Osteoarthritis can also develop as a result of joint injuries or bone fractures. In addition, individuals with gout suffer from deposits of uric acid crystals that collect in their joints, and if a knee joint is affected by this build-up, cartilage tissue will be damaged, which in turn could lead to Osteoarthritis.

Osteoarthritis – a disease that “creeps up” on you: Osteoarthritis often isn’t noticed for a long period of time because the illness doesn’t necessarily lead to pain in its early stages. Many of those afflicted with it therefore don’t even realize that they have a degenerative disease.

Initial indications and the different stages of osteoarthritis

An osteoarthritis condition can be completely pain-free – and therefore often remain unnoticed – for a relatively long time. In most cases, the first symptom of Osteoarthritis is pain in the knee – initially after a prolonged period of inactivity or rest. Initial movements after sitting or lying for a long time feel stiff and painful. Pain only begins to subside after a few minutes, or after taking a few steps. After that, the knee can be moved freely. In some cases, a crunching or cracking sound can be heard in the knee joint when it is moved.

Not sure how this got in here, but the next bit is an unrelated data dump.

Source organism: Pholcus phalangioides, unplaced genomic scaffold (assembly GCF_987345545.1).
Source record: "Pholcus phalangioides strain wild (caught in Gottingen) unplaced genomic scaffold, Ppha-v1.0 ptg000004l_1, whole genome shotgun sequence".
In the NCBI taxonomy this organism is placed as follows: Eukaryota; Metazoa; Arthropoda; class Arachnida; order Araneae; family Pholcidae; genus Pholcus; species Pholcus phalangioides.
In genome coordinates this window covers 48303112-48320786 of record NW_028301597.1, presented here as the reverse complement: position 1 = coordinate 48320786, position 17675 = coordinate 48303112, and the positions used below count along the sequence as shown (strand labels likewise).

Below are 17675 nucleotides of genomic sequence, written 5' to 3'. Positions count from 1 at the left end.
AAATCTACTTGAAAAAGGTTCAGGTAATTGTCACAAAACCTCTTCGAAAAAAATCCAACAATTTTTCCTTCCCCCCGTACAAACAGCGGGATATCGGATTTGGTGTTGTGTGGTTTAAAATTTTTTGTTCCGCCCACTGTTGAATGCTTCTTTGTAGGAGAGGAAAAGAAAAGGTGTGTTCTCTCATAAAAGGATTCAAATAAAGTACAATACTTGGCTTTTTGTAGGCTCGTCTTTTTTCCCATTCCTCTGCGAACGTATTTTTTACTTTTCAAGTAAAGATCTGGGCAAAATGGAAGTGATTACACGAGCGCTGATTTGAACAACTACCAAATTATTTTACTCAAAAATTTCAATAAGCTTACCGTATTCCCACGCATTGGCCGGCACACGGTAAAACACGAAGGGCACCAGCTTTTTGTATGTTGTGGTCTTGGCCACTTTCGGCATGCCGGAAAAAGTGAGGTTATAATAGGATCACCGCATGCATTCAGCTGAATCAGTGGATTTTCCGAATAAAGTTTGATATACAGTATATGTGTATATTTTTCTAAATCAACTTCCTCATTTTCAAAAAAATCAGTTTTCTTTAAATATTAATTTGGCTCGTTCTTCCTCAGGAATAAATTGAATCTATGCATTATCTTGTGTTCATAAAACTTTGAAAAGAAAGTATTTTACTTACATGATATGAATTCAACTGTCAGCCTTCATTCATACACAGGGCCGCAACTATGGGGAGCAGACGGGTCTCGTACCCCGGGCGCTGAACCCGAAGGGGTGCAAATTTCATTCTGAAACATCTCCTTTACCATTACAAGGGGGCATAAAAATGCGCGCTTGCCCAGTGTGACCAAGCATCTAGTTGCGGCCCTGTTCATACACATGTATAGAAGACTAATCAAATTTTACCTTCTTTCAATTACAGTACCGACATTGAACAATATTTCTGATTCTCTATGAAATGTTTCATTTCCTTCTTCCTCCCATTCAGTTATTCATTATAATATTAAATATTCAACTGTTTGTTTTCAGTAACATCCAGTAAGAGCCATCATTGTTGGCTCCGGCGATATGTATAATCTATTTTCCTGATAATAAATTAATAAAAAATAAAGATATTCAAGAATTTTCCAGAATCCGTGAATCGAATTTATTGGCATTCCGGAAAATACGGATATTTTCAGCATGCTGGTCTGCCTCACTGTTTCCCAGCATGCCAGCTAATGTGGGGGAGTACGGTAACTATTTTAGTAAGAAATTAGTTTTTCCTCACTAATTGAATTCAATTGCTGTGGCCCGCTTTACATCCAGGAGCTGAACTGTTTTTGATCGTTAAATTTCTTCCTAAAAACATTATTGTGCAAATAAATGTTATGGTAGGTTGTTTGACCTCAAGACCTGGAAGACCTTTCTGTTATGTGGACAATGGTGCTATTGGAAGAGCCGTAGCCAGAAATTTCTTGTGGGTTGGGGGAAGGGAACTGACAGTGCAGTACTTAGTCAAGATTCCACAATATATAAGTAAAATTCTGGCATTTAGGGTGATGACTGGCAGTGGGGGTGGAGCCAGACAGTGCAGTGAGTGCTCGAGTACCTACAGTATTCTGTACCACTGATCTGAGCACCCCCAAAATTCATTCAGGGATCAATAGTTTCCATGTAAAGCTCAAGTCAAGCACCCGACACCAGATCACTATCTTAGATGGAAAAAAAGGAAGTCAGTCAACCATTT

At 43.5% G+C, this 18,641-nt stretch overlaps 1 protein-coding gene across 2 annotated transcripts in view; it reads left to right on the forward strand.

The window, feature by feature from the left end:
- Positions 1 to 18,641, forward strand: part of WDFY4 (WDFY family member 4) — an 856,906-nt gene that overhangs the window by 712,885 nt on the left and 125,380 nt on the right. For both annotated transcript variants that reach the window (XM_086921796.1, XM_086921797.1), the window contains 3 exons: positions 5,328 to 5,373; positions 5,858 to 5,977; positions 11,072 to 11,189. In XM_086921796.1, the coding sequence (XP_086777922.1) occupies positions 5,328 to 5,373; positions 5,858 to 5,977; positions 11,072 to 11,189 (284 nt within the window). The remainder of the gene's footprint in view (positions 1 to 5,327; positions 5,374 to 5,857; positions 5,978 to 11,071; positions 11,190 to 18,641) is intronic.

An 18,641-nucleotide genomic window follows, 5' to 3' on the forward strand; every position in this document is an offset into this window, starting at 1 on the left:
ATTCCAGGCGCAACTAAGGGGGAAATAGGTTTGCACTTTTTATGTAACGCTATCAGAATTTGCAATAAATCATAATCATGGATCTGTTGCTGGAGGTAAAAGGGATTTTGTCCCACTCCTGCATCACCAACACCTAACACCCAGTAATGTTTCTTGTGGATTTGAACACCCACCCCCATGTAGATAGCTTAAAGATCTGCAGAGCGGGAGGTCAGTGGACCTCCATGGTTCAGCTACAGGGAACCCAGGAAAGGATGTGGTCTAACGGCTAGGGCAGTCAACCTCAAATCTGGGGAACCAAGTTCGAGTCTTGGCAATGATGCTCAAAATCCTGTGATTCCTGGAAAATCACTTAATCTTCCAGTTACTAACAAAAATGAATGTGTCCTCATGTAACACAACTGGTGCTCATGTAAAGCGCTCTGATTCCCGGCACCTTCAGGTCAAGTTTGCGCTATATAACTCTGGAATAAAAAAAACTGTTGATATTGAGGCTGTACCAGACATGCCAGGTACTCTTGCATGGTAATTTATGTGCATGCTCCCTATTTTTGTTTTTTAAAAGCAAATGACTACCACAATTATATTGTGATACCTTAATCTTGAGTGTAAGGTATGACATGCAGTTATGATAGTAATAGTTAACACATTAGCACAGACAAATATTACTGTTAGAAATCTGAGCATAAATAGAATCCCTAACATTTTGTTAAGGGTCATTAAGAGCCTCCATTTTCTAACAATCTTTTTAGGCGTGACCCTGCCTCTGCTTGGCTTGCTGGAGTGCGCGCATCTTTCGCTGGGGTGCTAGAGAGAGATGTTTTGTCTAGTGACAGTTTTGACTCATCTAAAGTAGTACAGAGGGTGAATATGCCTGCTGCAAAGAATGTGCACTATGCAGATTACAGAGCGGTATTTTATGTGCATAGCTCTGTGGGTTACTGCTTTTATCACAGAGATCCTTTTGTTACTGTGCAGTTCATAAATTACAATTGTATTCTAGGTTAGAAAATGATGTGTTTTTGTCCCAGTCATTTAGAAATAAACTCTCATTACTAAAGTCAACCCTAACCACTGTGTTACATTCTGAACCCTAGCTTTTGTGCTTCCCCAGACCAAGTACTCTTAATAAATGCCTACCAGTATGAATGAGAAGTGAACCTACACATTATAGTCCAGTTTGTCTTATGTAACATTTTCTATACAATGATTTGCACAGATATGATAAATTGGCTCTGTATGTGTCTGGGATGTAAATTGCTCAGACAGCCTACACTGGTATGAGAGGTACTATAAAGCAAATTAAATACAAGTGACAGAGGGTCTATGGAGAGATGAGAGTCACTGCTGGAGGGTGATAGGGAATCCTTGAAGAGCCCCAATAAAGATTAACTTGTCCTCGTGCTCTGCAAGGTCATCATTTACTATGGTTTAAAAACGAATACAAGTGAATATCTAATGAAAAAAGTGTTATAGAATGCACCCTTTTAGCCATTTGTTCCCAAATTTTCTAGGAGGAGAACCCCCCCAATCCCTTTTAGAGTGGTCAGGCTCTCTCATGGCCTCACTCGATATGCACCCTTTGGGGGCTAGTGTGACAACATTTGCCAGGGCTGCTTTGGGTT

As the disease progresses, the pain becomes steadily worse and more frequent. This knee pain becomes more intense particularly when knees are exposed to stress through sports or when climbing stairs. In a later stage of the disease, even slight movements can lead to pain that may even persist when the knees are at rest.

The ever-greater wear on cartilage increasingly restricts the mobility of the knee joint, ultimately causing it to stiffen up. At this point, the knee can no longer be bent as much – and later on it can no longer be stretched out completely.

If cartilage damage is severe enough that the bones begin to rub up against each other, it is possible that the joint can become inflamed. The knee joint will then swell up and the skin around it will take on a reddish color and feel warm or hot to the touch.